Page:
4. Computer and network security: IT staff and IT vendors are securely managing the technology infrastructure in a defined and documented manner that adheres to effective industry information security practices.
  5. Physical and personnel security: The enterprise has appropriate physical access controls, guards, and surveillance systems to protect the work environment, server rooms, phone closets, and other areas containing sensitive information assets. Background investigations and other personnel management controls are in place.
  6. Third-party information security assurance: The enterprise shares sensitive information with third parties only when it is assured that the third-party appropriately protects that information.
  7. Periodic independent assessment: The enterprise has an independent assessment or review of its information security program, covering both technology and management, at least annually.

His list of credentials is voluminous, and he has a client portfolio ranging from small to large clients in the public and private sectors. He’s also president of the Los Angeles chapter of the Information Systems Security Association (ISSA). Nationwide, ISSA has 15,000 members.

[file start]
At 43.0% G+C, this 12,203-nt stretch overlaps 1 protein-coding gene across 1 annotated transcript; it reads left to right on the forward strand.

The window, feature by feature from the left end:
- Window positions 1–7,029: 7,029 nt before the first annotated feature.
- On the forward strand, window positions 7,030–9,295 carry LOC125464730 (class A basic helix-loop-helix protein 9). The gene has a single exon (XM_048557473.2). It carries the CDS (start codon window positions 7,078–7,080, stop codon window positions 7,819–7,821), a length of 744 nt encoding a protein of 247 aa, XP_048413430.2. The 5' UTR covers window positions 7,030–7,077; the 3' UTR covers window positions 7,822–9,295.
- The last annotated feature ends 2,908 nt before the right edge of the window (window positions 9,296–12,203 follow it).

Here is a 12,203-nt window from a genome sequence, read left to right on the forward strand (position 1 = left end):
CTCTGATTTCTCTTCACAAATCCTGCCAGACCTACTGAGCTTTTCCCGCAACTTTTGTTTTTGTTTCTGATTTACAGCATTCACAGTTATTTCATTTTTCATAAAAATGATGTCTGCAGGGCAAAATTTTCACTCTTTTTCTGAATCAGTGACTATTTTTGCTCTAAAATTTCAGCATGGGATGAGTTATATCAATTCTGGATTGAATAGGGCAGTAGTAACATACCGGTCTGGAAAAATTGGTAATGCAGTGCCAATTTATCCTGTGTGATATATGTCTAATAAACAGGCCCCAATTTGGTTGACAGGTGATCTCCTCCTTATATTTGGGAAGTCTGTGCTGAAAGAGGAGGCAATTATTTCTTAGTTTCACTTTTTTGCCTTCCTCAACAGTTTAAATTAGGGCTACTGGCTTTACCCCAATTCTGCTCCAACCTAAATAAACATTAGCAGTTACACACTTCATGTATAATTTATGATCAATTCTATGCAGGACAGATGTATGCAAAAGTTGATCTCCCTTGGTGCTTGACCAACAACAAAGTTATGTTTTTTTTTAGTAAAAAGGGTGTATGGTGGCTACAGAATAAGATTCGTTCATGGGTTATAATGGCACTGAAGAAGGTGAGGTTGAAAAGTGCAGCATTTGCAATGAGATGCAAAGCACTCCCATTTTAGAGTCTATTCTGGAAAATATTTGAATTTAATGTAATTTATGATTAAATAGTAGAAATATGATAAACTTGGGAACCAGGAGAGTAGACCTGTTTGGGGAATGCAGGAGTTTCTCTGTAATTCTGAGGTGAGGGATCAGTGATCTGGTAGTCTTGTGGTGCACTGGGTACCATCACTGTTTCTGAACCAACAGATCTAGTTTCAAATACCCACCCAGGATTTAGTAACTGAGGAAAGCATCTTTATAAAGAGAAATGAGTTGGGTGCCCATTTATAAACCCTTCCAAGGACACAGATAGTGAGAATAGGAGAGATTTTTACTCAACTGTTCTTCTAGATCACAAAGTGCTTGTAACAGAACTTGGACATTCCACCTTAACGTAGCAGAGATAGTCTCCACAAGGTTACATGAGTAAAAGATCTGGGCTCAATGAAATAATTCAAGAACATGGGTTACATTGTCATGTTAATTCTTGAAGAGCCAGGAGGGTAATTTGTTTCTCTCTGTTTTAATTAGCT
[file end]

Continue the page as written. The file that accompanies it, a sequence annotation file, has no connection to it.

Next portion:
His firm’s Web site and security blog: www.citadel-information.com. You can keep yourself updated by subscribing to Dr. Stahl’s Weekend Patch and Vulnerability Report.

For consumers, he recommends reconciling credit card and bank statements every month. For online security, he also likes the following software: SpySweeper, ZoneAlarm and Sandboxie for special protection for provocative sites like gambling. “Some are becoming more proactive, but they’re just now beginning to emerge and I haven’t had a chance to test them,” he said.

To check your credit report for fraud, here are the bureau telephone numbers:

Equifax – (888) 766-008

Experian – (888) 397-3742